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Does My Insurance Cover Vulture Attacks?

When the spectacle of politicians making (or not making) tax policy taxes my patience past its limits, I sometimes take refuge in a kayak on a secluded waterway, such as in Florida’s Everglades National Park.

Now I have to worry about vultures there, too.

The vultures in this case have wings and beaks, not wingtips and PACs. The Miami Herald reported over the weekend that the vultures that congregate around the park’s headquarters in Flamingo, at the Florida peninsula’s southern tip, have become fixated on the rubber and plastic trimmings that are attached to cars, pickup trucks and SUVs.

The vultures don’t actually eat this indigestible stuff. As native alligators and invasive pythons go at one another all over the park with the gusto of Tea Partiers and MoveOn supporters, the buzzards can rely on plenty of carrion for nourishment. But, for reasons known only to themselves, the birds rip out and toss around wiper blades, door seals, truck bed liners and assorted other vehicle ingredients.

They don’t attack indiscriminately, however. In a parking lot full of shiny cars, the birds will ignore 98 percent of vehicles while they converge on, strip and empty their bowels over a few select targets. Some Republicans would say the vultures are behaving like Democrats.

On the other hand, Mitt Romney may still believe that he has more supporters among those getting their cars trashed in the Everglades than Barack Obama does. The polls do not support this view.

As the hours tick down toward the first vehicle-trashing of 2013, the big question is whether we can get officials to agree on how to tackle the problem. I am not hopeful.

I didn’t want to bother anyone at the National Rifle Association during the final Sunday Night Football game of the NFL season. Based on past positions, I assume their advice is to place armed security officers in the Flamingo parking lots.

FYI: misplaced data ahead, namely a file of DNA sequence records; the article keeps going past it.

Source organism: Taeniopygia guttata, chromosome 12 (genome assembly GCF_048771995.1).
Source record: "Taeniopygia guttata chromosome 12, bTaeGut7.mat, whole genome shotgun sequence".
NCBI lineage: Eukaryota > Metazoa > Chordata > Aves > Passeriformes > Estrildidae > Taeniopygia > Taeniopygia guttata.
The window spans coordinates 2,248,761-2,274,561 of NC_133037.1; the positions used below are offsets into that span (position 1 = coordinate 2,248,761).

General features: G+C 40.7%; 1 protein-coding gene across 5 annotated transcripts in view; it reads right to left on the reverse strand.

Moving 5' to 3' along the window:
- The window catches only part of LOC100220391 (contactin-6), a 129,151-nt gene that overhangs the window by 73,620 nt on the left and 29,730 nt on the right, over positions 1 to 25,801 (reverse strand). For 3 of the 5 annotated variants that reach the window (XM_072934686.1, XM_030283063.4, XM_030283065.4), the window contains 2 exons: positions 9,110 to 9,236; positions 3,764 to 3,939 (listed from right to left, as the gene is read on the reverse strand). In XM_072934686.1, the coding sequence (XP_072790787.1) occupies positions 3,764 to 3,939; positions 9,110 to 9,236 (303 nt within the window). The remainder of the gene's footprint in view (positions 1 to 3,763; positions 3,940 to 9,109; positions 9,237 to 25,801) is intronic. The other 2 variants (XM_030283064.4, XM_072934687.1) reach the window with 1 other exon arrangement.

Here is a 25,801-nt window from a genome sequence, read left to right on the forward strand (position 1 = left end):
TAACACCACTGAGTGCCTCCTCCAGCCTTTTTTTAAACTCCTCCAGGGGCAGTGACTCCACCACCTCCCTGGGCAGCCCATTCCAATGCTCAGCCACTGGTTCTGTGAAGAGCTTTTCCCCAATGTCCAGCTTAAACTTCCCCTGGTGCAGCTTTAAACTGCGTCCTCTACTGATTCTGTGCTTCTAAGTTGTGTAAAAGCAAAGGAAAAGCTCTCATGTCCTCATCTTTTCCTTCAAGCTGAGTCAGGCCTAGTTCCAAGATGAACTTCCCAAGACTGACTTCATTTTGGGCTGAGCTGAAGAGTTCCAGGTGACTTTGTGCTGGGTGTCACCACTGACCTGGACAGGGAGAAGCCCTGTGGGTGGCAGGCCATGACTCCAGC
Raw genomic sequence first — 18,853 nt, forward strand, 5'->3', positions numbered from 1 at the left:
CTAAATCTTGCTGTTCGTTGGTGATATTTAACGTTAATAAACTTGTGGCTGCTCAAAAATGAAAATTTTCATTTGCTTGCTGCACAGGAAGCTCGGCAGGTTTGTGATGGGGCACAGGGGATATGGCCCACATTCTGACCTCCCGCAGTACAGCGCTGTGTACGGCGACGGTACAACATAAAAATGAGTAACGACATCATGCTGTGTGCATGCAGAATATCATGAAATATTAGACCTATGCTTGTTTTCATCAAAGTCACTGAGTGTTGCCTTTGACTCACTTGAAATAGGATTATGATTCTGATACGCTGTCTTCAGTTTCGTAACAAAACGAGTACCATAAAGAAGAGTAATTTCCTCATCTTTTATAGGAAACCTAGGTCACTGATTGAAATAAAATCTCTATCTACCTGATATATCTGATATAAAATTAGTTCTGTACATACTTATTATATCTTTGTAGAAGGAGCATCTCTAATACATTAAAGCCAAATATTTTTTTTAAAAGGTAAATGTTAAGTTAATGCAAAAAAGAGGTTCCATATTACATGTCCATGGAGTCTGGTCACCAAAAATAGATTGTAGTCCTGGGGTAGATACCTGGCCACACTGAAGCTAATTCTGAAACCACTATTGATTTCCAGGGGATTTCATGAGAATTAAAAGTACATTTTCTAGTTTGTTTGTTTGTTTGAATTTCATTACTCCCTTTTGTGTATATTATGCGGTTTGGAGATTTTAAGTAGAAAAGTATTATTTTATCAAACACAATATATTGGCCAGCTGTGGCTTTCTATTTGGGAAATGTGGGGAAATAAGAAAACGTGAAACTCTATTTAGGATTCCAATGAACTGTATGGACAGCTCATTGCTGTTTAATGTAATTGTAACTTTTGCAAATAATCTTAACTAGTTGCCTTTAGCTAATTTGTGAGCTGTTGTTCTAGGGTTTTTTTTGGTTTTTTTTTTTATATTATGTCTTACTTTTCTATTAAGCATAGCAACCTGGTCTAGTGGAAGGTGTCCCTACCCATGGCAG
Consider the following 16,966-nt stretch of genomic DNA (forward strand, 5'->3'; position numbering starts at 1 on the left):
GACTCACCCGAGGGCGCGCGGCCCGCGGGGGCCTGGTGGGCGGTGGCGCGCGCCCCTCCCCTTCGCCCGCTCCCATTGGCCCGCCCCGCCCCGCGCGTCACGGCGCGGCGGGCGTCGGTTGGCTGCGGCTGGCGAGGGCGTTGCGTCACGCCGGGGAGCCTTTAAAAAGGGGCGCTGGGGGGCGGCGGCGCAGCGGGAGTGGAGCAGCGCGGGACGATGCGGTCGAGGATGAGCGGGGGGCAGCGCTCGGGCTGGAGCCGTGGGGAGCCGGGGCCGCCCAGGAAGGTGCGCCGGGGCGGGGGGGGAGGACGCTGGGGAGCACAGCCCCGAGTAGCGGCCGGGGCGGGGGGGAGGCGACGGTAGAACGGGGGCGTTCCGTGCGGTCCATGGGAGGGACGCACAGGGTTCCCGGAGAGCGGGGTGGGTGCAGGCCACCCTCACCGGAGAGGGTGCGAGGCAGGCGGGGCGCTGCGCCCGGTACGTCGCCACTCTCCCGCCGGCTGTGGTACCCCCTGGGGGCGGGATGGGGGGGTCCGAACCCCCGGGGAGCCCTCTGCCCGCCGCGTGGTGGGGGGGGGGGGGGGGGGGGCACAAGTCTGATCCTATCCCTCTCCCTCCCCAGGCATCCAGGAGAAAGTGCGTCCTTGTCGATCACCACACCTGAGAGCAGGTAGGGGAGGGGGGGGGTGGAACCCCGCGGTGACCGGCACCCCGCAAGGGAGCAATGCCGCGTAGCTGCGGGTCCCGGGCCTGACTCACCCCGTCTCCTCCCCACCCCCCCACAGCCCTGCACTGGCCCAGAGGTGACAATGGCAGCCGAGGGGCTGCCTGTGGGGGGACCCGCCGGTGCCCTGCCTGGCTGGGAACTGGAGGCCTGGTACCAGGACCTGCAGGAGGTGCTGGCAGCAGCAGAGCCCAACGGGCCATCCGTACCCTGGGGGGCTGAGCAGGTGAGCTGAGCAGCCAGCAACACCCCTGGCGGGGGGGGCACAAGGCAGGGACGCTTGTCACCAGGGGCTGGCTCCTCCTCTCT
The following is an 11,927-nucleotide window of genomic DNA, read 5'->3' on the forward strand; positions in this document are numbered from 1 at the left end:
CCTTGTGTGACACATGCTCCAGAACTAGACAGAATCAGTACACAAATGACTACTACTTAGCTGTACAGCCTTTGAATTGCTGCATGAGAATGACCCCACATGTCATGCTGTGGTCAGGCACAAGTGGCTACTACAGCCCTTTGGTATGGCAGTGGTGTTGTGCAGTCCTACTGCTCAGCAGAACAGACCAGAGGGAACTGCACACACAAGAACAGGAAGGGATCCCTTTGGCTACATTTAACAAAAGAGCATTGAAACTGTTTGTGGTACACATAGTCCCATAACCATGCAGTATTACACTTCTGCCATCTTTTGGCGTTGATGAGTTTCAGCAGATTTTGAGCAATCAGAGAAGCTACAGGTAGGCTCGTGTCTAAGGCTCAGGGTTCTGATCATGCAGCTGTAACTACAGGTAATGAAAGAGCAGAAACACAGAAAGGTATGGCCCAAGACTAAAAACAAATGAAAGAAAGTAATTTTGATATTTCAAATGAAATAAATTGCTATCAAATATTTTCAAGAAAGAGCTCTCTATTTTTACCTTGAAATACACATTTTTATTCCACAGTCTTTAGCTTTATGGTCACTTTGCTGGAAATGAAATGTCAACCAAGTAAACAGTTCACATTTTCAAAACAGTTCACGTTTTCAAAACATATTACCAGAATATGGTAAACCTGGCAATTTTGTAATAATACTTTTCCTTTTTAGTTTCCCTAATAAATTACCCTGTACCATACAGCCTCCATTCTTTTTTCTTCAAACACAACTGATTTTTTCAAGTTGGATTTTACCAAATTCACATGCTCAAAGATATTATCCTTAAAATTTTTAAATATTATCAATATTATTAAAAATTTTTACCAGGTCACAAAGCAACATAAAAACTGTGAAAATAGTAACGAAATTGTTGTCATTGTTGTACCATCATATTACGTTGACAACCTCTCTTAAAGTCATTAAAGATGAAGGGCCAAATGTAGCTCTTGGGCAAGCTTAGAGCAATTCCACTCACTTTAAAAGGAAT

We could probably round up a few Republicans to support this idea, but Democrats in Congress and in the administration will never go for it. Not publicly, anyway. But it wouldn’t shock me if there is language in the next National Park Service appropriations bill that creates some leeway for rangers to take stern measures against any bird that poses an imminent threat to a Chevy Volt. This can be packaged as environmental protection, as well as protection for the Treasury’s investment in General Motors.

The park service, however, has not been able to get its arms around the idea of actually shooting the creatures that national parks were created to protect. So park officials in the Everglades have recycled a recent government strategy for dealing with crises: they are handing out tarps to park visitors who ask for them. As far as I know, no visitor is being pressured to accept a tarp simply to avoid stigmatizing those who actually need one.

Alas, the tarps don’t seem to be working very well. It seems that once the vultures pick out the next car or truck that is likely to succumb to an assault, it becomes a self-fulfilling prophecy. Government intervention seldom holds off market forces for very long.

We are just going to have to wait and see how the situation plays out. We may not get a resolution before the clock strikes midnight tonight. But don’t fret. Most of the vultures are migratory and will go away when spring arrives. The topics that dominated our attention this weekend - vultures, football and the fiscal you-know-what - will be all but forgotten by Independence Day.

Larry M. Elkin is the founder and president of Palisades Hudson, and is based out of Palisades Hudson’s Fort Lauderdale, Florida headquarters. He wrote several of the chapters in the firm’s recently updated book, Looking Ahead: Life, Family, Wealth and Business After 55. His contributions include Chapter 1, “Looking Ahead When Youth Is Behind Us,” and Chapter 4, “The Family Business.” Larry was also among the authors of the firm’s book The High Achiever’s Guide To Wealth.

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